Chlamydia pneumoniae
Chlamydia trachomatis

Legionella pneumophila

Moraxella catarrhalis

Mycoplasma hominis

Mycoplasma pneumoniae

Neisseria gonorrhoeae

(Groups C, F, G)
Streptococcus pyogenes

Streptococcus agalactiae

Ureaplasma urealyticum

group streptococci

Animal Toxicology And/Or Pharmacology

Phospholipidosis (intracellular phospholipid accumulation) has been observed in some tissues of mice, rats, and dogs given multiple systemic doses of azithromycin. Cytoplasmic microvacuolation, which is likely a manifestation of phospholipidosis, has been observed in the corneas of rabbits given multiple ocular doses of AzaSite. This effect was reversible upon cessation of AzaSite treatment. The significance of this toxicological finding for animals and for humans is unknown.

Clinical Studies

In a randomized, vehicle-controlled, double-blind, multicenter clinical study in which patients were dosed twice daily for the first two days, then once daily on days 3, 4, and 5, AzaSite solution was superior to vehicle on days 6-7 in patients who had a confirmed clinical diagnosis of bacterial conjunctivitis. Clinical resolution was achieved in 63% (82/130) of patients treated with AzaSite versus 50% (74/149) of patients treated with vehicle. The p-value for the comparison was 0.03 and the 95% confidence interval around the 13% (63%-50%) difference was 2% to 25%. The microbiological success rate for the eradication of the baseline pathogens was approximately 88% compared to 66% of patients treated with vehicle (p < 0.001, confidence interval around the 22% difference was 13% to 31%). Microbiologic eradication does not always correlate with clinical outcome in anti-infective trials.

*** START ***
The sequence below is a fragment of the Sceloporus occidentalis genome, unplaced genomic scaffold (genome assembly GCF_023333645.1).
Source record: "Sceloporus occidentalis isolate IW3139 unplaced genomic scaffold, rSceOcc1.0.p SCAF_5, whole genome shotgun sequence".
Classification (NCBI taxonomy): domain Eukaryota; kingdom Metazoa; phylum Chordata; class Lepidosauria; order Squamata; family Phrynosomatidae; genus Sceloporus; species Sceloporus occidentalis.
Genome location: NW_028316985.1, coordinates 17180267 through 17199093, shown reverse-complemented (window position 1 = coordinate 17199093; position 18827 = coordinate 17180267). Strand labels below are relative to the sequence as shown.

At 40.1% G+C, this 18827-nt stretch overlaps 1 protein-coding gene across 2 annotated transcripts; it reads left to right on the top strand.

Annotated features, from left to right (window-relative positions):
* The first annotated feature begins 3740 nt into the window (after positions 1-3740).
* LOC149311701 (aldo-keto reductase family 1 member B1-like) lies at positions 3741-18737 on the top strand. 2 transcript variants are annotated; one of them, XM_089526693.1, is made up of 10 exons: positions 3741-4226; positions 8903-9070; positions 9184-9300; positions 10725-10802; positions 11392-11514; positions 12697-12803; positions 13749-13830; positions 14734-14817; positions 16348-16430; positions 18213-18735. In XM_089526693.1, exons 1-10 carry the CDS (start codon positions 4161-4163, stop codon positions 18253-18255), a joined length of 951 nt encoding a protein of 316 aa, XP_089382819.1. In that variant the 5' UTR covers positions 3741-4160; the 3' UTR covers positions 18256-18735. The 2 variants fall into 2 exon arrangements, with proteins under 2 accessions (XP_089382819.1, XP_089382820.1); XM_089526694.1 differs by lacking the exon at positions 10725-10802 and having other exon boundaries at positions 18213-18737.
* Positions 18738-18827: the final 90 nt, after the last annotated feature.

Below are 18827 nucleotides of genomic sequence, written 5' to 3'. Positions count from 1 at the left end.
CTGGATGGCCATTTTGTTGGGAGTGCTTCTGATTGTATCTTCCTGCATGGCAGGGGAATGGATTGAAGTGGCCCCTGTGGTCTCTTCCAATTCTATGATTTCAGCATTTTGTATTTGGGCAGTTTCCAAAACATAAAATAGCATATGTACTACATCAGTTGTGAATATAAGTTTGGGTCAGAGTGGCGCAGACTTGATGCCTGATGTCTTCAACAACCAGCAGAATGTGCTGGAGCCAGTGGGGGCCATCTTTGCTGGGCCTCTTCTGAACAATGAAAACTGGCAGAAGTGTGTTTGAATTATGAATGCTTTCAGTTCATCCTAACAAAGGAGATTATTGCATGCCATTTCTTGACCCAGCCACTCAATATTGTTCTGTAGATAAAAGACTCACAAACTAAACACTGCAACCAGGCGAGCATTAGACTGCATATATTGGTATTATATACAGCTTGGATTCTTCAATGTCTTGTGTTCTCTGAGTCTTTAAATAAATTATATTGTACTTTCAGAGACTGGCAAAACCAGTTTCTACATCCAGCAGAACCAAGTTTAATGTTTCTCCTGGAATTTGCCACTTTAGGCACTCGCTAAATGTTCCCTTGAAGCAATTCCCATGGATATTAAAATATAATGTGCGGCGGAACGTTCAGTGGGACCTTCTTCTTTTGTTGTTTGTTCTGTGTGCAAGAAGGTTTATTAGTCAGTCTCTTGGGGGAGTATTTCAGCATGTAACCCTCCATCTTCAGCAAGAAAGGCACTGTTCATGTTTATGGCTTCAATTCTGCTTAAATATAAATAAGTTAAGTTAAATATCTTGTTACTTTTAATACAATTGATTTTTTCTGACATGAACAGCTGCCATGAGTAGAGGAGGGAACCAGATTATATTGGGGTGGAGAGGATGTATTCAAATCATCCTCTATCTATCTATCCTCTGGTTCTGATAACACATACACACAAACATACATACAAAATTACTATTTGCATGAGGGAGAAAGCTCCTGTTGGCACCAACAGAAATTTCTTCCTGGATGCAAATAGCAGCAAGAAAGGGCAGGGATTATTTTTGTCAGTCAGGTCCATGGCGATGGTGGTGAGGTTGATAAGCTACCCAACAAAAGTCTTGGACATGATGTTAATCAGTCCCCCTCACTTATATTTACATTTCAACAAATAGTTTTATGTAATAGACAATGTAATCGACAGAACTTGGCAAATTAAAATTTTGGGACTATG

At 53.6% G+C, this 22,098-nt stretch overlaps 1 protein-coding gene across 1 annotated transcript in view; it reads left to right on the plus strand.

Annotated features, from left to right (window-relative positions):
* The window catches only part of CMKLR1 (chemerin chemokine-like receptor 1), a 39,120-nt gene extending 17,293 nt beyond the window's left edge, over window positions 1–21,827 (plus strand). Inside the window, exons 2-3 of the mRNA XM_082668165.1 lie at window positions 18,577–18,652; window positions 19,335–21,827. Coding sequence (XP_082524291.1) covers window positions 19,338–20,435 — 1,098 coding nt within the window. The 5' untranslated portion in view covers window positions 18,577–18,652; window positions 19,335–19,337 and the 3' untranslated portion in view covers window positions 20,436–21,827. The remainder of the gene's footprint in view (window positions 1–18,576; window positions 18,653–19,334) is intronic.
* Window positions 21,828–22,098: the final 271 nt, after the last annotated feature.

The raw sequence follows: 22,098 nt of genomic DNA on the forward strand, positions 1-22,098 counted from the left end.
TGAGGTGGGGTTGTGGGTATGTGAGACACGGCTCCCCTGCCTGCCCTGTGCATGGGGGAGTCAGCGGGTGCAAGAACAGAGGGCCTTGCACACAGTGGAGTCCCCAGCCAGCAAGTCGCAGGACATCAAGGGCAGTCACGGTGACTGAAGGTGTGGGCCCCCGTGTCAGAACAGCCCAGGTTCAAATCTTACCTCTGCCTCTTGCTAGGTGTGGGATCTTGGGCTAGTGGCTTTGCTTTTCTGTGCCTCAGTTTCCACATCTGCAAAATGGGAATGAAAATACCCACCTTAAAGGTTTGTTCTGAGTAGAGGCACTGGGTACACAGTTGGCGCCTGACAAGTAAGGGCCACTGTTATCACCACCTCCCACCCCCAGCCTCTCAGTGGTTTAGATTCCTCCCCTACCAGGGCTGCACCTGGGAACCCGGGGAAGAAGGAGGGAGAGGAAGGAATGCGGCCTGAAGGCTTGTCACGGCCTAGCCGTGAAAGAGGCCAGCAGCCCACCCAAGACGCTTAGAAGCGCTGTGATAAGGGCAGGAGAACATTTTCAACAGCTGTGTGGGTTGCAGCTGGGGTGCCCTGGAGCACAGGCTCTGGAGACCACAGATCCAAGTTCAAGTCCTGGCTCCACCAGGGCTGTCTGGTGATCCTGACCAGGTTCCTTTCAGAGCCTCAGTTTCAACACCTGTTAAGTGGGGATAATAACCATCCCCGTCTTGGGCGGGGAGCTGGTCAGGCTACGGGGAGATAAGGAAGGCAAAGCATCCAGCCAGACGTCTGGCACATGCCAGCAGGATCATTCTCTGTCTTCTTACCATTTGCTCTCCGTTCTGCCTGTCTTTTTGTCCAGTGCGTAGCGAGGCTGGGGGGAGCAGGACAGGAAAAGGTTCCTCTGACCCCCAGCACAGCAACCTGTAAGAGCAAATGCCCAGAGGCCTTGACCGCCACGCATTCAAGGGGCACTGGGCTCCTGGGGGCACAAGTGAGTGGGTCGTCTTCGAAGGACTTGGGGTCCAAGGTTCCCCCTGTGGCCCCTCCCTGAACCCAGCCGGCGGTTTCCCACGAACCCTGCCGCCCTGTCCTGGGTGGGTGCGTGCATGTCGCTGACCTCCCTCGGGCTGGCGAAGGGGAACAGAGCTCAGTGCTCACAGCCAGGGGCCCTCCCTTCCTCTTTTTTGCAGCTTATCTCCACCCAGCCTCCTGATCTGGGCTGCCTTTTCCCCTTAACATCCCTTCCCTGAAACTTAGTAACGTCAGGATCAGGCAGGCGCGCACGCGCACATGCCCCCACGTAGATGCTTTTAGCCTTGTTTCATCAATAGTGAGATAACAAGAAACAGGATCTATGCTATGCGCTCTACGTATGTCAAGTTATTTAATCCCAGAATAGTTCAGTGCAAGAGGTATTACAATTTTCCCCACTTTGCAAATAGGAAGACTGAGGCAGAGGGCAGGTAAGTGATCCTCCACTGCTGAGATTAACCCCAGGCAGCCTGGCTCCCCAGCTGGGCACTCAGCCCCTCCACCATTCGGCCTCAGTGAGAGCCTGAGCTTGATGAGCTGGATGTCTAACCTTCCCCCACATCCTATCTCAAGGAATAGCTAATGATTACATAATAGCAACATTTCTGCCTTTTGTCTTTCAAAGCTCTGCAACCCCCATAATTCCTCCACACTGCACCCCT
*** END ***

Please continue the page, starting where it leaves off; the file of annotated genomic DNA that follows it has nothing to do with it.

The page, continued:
Medication Guide


No information provided. Please refer to the WARNINGS AND PRECAUTIONS section.

FDA Logo

Report Problems to the Food and Drug Administration

You are encouraged to report negative side effects of prescription drugs to the FDA. Visit the FDA MedWatch website or call 1-800-FDA-1088.

Health Solutions From Our Sponsors